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The Institute of Legal Executives (ILEX) is urging the establishment of a Central Wills Registry where all wills, irrespective of how they are drawn up, will be registered and checked for validity.
ILEX is seeking examples of cases where a Central Wills Registry would have made certain that the deceased's wishes were indeed carried out.
Are any readers aware of cases where:
* There was some doubt that the will proved for probate was indeed the last will and testament?
* There was a situation where a relative or friend had the opportunity to destroy a will that was found when sorting the deceased's papers?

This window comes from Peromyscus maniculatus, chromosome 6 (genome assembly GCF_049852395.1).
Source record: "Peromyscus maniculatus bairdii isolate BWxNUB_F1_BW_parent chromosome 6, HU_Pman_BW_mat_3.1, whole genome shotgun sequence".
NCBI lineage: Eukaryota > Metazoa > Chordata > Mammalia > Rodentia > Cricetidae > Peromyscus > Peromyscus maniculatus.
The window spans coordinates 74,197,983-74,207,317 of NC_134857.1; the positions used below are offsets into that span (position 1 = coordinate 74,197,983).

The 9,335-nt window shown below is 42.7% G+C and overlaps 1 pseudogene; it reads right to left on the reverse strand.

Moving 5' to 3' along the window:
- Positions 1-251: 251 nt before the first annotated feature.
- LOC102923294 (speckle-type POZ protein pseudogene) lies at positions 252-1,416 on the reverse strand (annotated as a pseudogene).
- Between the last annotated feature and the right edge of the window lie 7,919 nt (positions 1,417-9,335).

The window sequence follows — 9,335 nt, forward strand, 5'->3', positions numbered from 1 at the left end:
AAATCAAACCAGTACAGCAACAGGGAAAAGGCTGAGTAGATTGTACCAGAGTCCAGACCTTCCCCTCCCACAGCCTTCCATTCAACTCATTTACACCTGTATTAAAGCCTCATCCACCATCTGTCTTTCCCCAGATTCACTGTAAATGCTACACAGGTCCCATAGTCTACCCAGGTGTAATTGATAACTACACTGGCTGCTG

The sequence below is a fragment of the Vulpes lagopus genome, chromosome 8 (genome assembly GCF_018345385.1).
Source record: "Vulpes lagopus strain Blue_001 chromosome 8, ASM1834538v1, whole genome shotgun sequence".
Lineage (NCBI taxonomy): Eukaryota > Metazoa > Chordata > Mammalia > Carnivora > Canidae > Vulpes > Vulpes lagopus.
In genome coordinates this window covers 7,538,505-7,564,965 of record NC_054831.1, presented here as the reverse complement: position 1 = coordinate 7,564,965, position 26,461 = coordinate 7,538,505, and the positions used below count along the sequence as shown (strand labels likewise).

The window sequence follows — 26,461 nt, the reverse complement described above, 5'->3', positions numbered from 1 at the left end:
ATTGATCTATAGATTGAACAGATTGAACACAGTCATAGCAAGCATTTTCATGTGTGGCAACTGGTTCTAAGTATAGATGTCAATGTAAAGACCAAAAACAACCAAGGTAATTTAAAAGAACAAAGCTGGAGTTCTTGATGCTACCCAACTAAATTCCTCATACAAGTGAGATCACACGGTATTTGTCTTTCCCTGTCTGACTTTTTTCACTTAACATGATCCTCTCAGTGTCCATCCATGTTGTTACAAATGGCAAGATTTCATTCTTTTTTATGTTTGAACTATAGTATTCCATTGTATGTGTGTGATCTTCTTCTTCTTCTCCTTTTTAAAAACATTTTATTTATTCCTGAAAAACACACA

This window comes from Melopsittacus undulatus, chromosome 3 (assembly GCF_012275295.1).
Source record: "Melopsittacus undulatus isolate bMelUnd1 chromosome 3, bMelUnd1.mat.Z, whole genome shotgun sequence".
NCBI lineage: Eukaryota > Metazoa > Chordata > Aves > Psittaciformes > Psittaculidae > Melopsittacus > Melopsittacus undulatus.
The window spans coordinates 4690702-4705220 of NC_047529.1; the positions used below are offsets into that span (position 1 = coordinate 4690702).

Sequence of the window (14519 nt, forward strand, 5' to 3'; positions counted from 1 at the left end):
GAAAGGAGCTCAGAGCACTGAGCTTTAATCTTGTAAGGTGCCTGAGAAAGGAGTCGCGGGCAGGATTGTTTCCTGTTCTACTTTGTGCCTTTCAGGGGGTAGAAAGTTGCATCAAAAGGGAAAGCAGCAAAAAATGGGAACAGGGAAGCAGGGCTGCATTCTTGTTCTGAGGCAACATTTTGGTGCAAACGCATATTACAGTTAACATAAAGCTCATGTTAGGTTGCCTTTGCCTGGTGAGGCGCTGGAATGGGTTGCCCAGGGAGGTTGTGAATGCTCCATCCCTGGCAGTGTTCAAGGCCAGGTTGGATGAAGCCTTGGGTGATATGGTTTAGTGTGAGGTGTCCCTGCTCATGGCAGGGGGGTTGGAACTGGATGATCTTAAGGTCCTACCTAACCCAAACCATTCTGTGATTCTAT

* The intentions of the deceased were defeated because of a procedural inaccuracy?
One case that has come to our notice was a gentleman living alone, who had never, to his relations' knowledge, visited a solicitor. A substantial sum was distributed to his relatives on his death.
However, the gentleman had, in fact, made a will leaving all his wealth to a children's charity. It was only by chance that the solicitor with whom he had lodged his will heard about his death.
The charity got the money eventually, but it only by pure luck.
ILEX would also like to know how often there is uncertainty about the existence of a will, which necessitates placing the usual adverts, and whether this is a source of delay and inconvenience to firms and potential beneficiaries.
Anyone who has details of similar or other cases are invited to contact ILEX at Kempston Manor, Kempston, Bedford MK42 7AB or telephone on (01234) 841000 or fax on (01234) 841999. Confidentiality would be maintained.
David March, Chairman of Law Reform, Institute of Legal Executives